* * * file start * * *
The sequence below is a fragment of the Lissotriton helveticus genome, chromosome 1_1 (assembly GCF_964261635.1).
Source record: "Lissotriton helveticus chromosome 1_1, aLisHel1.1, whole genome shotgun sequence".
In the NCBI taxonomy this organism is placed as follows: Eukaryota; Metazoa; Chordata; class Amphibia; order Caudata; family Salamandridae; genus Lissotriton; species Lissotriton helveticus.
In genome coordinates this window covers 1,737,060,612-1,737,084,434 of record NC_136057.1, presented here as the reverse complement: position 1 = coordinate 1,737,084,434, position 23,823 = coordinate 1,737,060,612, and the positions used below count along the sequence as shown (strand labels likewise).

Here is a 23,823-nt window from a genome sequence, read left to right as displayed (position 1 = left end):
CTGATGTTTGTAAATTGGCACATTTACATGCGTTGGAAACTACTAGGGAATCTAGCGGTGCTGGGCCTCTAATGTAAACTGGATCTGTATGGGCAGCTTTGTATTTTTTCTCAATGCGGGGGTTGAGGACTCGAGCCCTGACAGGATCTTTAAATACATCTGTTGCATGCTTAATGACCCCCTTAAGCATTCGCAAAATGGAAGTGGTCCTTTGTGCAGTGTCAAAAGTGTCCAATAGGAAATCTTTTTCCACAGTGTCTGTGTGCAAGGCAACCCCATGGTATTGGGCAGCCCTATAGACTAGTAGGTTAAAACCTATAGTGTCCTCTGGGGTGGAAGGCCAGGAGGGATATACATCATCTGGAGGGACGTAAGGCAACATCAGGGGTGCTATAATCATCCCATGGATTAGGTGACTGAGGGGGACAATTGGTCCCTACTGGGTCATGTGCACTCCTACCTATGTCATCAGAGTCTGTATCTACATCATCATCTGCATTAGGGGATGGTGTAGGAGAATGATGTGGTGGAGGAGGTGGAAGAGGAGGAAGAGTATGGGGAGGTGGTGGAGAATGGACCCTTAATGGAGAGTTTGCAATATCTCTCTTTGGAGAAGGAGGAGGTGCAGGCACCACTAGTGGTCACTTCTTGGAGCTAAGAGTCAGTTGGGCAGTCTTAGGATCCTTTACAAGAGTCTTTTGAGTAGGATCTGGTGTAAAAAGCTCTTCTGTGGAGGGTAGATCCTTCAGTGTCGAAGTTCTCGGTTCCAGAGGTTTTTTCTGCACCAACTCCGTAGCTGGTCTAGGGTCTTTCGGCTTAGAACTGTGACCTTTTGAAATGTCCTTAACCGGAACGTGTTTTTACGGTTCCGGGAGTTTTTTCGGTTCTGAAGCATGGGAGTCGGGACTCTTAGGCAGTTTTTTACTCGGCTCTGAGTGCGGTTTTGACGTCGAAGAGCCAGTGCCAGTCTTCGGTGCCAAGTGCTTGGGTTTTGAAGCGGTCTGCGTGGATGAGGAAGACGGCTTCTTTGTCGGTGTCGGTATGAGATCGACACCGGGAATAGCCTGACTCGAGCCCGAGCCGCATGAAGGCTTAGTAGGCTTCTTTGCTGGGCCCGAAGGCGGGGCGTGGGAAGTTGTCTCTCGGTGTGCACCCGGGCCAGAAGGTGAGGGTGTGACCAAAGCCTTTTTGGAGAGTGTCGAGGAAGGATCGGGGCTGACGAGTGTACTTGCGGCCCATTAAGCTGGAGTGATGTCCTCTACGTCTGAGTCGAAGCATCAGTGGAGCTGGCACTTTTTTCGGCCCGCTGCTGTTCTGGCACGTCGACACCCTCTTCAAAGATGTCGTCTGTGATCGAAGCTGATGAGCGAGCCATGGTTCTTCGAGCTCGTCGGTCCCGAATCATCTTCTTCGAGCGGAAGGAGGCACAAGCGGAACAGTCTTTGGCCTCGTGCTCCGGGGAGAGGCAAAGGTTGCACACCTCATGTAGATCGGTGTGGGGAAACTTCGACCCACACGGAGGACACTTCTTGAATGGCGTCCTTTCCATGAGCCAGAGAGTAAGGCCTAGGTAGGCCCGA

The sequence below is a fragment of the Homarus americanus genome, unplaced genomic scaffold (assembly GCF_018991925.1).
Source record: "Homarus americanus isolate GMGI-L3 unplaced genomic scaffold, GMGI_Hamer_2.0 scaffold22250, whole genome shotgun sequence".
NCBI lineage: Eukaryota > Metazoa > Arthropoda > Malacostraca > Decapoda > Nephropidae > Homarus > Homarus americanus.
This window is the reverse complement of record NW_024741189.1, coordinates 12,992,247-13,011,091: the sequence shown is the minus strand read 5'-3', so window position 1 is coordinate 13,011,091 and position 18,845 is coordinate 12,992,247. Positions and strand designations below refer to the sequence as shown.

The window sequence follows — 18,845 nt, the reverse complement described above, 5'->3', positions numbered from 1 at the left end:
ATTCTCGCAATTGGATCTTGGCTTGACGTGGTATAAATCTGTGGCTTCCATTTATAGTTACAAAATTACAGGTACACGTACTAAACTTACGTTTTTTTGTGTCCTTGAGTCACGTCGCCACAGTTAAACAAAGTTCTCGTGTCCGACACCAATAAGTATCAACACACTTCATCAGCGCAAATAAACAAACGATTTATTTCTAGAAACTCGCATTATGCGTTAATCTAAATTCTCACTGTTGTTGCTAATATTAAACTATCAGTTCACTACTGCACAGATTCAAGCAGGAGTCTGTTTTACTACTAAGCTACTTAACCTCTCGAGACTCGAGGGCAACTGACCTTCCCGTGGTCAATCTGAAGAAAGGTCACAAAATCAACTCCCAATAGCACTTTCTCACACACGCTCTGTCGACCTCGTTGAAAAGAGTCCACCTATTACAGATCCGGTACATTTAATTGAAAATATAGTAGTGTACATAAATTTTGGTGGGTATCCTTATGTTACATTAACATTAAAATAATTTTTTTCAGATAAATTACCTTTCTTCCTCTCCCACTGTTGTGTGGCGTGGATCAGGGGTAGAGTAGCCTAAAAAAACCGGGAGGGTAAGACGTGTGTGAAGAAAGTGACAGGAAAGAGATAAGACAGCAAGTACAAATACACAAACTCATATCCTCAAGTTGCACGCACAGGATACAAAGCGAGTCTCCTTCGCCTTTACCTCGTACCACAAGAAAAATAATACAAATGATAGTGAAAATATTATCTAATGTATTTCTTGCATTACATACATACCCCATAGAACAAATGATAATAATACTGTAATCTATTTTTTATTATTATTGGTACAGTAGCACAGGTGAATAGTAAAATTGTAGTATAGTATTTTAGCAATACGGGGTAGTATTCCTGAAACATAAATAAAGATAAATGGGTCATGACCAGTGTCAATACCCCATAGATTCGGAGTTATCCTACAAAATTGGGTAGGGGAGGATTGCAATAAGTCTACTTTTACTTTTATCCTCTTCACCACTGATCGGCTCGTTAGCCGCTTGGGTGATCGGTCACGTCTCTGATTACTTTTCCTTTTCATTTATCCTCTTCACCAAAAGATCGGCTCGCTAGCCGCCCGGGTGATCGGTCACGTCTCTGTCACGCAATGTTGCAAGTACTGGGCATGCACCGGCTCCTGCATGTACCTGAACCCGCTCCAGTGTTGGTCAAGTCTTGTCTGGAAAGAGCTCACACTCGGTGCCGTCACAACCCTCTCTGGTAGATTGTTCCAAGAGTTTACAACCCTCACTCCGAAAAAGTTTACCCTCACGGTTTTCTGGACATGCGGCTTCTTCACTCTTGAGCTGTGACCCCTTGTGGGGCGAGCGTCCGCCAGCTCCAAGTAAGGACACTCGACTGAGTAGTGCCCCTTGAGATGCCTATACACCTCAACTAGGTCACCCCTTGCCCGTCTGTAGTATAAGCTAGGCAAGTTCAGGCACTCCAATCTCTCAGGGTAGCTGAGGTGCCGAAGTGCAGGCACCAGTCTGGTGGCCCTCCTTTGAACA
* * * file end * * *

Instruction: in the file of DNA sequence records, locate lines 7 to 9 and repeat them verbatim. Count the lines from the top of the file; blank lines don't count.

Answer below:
The sequence below is a fragment of the Homarus americanus genome, unplaced genomic scaffold (assembly GCF_018991925.1).
Source record: "Homarus americanus isolate GMGI-L3 unplaced genomic scaffold, GMGI_Hamer_2.0 scaffold22250, whole genome shotgun sequence".
NCBI lineage: Eukaryota > Metazoa > Arthropoda > Malacostraca > Decapoda > Nephropidae > Homarus > Homarus americanus.